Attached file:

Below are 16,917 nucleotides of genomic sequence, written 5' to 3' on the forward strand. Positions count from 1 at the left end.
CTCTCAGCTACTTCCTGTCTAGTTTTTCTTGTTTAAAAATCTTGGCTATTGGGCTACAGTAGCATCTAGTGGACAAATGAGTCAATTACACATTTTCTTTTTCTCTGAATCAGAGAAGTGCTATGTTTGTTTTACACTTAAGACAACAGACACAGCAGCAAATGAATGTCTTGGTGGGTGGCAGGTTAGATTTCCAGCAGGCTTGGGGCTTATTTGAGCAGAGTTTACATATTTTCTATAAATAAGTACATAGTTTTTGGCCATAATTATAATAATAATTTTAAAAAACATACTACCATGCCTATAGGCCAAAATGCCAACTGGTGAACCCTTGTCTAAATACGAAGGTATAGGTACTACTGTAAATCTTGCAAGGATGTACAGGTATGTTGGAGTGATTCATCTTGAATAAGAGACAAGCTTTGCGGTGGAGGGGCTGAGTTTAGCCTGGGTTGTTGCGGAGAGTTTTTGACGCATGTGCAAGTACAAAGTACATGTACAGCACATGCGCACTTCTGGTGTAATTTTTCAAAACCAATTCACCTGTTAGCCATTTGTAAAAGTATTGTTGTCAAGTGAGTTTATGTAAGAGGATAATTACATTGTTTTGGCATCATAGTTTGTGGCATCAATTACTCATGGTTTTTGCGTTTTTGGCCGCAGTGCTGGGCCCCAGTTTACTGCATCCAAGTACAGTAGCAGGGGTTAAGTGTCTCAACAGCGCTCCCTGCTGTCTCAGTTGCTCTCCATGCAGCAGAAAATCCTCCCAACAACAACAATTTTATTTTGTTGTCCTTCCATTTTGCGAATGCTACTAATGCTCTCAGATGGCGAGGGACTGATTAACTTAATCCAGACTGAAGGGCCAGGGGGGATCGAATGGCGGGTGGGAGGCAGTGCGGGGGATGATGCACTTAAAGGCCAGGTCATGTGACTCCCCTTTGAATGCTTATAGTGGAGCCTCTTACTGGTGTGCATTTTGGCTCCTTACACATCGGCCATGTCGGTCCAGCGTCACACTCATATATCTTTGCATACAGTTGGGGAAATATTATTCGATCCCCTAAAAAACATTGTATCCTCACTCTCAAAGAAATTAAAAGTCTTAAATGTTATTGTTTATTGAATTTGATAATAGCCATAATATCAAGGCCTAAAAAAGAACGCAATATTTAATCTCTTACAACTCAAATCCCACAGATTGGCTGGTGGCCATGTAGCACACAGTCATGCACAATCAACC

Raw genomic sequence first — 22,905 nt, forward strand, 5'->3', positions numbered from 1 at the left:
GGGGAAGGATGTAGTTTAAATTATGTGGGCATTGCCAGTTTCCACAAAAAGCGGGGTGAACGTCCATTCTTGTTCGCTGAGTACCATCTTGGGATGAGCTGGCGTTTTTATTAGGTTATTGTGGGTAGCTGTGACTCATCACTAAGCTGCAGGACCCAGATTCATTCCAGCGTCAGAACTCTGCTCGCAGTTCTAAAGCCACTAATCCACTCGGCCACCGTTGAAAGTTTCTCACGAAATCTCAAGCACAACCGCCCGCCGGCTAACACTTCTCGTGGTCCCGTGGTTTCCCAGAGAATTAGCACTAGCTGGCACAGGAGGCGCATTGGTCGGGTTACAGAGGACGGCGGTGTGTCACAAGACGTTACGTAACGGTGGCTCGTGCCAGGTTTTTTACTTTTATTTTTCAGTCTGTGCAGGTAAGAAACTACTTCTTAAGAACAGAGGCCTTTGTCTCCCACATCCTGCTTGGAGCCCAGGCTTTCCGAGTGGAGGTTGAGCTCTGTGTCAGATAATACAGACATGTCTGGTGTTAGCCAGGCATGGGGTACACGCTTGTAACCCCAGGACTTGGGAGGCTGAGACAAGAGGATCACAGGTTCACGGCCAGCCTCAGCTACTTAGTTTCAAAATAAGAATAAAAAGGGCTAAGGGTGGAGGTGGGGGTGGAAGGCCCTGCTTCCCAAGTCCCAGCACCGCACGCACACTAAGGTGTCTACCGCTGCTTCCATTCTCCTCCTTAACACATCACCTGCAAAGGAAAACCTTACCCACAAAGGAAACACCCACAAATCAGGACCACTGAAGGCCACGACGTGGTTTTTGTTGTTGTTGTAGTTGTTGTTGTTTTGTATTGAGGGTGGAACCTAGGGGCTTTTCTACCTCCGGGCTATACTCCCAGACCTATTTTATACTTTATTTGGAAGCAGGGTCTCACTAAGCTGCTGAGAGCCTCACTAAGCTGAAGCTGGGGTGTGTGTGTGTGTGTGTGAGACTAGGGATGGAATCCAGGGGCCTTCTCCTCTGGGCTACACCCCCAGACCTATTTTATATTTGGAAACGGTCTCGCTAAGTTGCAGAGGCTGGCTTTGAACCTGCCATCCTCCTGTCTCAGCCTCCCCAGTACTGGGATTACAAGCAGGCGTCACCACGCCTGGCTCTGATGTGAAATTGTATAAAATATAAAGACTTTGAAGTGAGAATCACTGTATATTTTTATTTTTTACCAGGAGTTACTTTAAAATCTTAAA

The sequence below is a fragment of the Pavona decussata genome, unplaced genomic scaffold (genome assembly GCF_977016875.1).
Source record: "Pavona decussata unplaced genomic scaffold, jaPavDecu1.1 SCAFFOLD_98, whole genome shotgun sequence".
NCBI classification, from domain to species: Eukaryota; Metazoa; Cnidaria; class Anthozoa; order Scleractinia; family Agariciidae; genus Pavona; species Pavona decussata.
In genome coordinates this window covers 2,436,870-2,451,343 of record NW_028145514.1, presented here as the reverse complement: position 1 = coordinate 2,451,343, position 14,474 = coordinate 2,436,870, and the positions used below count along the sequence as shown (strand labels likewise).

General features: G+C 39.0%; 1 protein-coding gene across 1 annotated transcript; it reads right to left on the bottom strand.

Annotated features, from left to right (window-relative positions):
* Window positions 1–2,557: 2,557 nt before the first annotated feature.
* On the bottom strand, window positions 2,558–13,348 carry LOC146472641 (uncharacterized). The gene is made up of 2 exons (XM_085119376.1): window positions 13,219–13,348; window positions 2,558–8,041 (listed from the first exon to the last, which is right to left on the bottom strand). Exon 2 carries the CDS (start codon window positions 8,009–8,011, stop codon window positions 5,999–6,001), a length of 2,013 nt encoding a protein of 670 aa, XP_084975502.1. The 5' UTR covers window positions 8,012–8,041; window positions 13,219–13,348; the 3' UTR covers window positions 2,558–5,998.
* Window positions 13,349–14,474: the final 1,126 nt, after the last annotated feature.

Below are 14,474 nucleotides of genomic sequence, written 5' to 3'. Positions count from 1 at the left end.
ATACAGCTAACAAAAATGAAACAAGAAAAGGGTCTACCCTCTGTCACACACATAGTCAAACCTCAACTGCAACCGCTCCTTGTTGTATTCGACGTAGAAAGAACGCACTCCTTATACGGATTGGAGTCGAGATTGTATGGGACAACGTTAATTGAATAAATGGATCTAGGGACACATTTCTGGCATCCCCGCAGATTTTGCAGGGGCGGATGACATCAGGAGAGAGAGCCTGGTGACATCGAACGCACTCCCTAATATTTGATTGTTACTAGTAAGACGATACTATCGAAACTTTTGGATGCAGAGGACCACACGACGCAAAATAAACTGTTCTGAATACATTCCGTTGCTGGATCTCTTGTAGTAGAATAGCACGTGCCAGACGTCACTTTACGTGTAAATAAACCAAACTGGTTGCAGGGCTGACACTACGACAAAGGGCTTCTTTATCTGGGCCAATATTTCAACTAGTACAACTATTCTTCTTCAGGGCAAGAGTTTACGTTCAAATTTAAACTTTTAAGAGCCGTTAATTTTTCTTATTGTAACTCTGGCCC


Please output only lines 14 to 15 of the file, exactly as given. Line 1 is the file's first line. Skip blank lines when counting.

Below are 14,474 nucleotides of genomic sequence, written 5' to 3'. Positions count from 1 at the left end.
ATACAGCTAACAAAAATGAAACAAGAAAAGGGTCTACCCTCTGTCACACACATAGTCAAACCTCAACTGCAACCGCTCCTTGTTGTATTCGACGTAGAAAGAACGCACTCCTTATACGGATTGGAGTCGAGATTGTATGGGACAACGTTAATTGAATAAATGGATCTAGGGACACATTTCTGGCATCCCCGCAGATTTTGCAGGGGCGGATGACATCAGGAGAGAGAGCCTGGTGACATCGAACGCACTCCCTAATATTTGATTGTTACTAGTAAGACGATACTATCGAAACTTTTGGATGCAGAGGACCACACGACGCAAAATAAACTGTTCTGAATACATTCCGTTGCTGGATCTCTTGTAGTAGAATAGCACGTGCCAGACGTCACTTTACGTGTAAATAAACCAAACTGGTTGCAGGGCTGACACTACGACAAAGGGCTTCTTTATCTGGGCCAATATTTCAACTAGTACAACTATTCTTCTTCAGGGCAAGAGTTTACGTTCAAATTTAAACTTTTAAGAGCCGTTAATTTTTCTTATTGTAACTCTGGCCC